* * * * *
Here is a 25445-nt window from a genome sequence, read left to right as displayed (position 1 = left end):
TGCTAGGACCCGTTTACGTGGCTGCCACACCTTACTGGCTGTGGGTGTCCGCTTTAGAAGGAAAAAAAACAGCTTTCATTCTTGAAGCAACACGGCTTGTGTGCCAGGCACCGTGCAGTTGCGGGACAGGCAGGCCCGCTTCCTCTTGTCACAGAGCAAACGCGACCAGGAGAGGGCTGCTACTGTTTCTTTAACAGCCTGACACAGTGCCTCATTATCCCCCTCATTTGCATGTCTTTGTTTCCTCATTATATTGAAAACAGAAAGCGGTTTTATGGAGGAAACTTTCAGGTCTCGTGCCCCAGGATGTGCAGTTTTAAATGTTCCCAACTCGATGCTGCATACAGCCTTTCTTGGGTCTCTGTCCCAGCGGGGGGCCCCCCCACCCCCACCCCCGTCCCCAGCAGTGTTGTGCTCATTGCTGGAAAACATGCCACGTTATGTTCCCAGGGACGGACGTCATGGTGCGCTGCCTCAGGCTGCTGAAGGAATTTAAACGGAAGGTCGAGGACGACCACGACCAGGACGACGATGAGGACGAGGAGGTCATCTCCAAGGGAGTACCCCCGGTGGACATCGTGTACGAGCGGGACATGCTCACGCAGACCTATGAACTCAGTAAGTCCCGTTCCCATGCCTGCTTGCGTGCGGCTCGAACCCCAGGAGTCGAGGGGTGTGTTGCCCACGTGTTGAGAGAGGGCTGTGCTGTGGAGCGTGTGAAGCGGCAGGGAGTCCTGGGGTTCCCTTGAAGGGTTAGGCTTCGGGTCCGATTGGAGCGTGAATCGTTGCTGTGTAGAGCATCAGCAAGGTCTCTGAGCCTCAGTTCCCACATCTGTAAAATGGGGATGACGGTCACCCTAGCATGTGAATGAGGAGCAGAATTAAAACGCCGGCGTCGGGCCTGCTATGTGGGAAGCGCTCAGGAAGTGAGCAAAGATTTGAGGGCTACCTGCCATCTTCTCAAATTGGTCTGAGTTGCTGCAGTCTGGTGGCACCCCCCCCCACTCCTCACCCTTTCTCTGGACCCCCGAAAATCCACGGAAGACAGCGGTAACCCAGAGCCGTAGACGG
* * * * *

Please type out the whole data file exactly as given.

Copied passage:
Here is a 25445-nt window from a genome sequence, read left to right as displayed (position 1 = left end):
TGCTAGGACCCGTTTACGTGGCTGCCACACCTTACTGGCTGTGGGTGTCCGCTTTAGAAGGAAAAAAAACAGCTTTCATTCTTGAAGCAACACGGCTTGTGTGCCAGGCACCGTGCAGTTGCGGGACAGGCAGGCCCGCTTCCTCTTGTCACAGAGCAAACGCGACCAGGAGAGGGCTGCTACTGTTTCTTTAACAGCCTGACACAGTGCCTCATTATCCCCCTCATTTGCATGTCTTTGTTTCCTCATTATATTGAAAACAGAAAGCGGTTTTATGGAGGAAACTTTCAGGTCTCGTGCCCCAGGATGTGCAGTTTTAAATGTTCCCAACTCGATGCTGCATACAGCCTTTCTTGGGTCTCTGTCCCAGCGGGGGGCCCCCCCACCCCCACCCCCGTCCCCAGCAGTGTTGTGCTCATTGCTGGAAAACATGCCACGTTATGTTCCCAGGGACGGACGTCATGGTGCGCTGCCTCAGGCTGCTGAAGGAATTTAAACGGAAGGTCGAGGACGACCACGACCAGGACGACGATGAGGACGAGGAGGTCATCTCCAAGGGAGTACCCCCGGTGGACATCGTGTACGAGCGGGACATGCTCACGCAGACCTATGAACTCAGTAAGTCCCGTTCCCATGCCTGCTTGCGTGCGGCTCGAACCCCAGGAGTCGAGGGGTGTGTTGCCCACGTGTTGAGAGAGGGCTGTGCTGTGGAGCGTGTGAAGCGGCAGGGAGTCCTGGGGTTCCCTTGAAGGGTTAGGCTTCGGGTCCGATTGGAGCGTGAATCGTTGCTGTGTAGAGCATCAGCAAGGTCTCTGAGCCTCAGTTCCCACATCTGTAAAATGGGGATGACGGTCACCCTAGCATGTGAATGAGGAGCAGAATTAAAACGCCGGCGTCGGGCCTGCTATGTGGGAAGCGCTCAGGAAGTGAGCAAAGATTTGAGGGCTACCTGCCATCTTCTCAAATTGGTCTGAGTTGCTGCAGTCTGGTGGCACCCCCCCCCACTCCTCACCCTTTCTCTGGACCCCCGAAAATCCACGGAAGACAGCGGTAACCCAGAGCCGTAGACGG